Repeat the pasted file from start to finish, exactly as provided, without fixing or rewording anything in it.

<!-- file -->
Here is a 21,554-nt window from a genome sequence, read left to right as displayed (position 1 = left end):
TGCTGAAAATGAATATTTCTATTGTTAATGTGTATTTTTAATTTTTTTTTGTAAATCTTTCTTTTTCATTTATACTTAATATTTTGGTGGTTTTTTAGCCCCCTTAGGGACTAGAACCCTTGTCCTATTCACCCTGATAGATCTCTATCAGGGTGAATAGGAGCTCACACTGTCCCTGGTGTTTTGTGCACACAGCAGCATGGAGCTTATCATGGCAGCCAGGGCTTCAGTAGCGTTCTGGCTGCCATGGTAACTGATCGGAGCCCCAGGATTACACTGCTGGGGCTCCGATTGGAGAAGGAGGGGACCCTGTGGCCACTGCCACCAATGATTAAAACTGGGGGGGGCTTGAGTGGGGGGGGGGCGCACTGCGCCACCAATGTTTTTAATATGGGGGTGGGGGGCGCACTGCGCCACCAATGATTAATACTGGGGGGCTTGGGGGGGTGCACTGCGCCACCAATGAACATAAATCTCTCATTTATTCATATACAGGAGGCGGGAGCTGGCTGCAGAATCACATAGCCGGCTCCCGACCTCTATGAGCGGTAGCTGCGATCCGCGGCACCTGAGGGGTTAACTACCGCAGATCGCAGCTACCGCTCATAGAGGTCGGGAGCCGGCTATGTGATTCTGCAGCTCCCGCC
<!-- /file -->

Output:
Here is a 21,554-nt window from a genome sequence, read left to right as displayed (position 1 = left end):
TGCTGAAAATGAATATTTCTATTGTTAATGTGTATTTTTAATTTTTTTTTGTAAATCTTTCTTTTTCATTTATACTTAATATTTTGGTGGTTTTTTAGCCCCCTTAGGGACTAGAACCCTTGTCCTATTCACCCTGATAGATCTCTATCAGGGTGAATAGGAGCTCACACTGTCCCTGGTGTTTTGTGCACACAGCAGCATGGAGCTTATCATGGCAGCCAGGGCTTCAGTAGCGTTCTGGCTGCCATGGTAACTGATCGGAGCCCCAGGATTACACTGCTGGGGCTCCGATTGGAGAAGGAGGGGACCCTGTGGCCACTGCCACCAATGATTAAAACTGGGGGGGGCTTGAGTGGGGGGGGGGCGCACTGCGCCACCAATGTTTTTAATATGGGGGTGGGGGGCGCACTGCGCCACCAATGATTAATACTGGGGGGCTTGGGGGGGTGCACTGCGCCACCAATGAACATAAATCTCTCATTTATTCATATACAGGAGGCGGGAGCTGGCTGCAGAATCACATAGCCGGCTCCCGACCTCTATGAGCGGTAGCTGCGATCCGCGGCACCTGAGGGGTTAACTACCGCAGATCGCAGCTACCGCTCATAGAGGTCGGGAGCCGGCTATGTGATTCTGCAGCTCCCGCC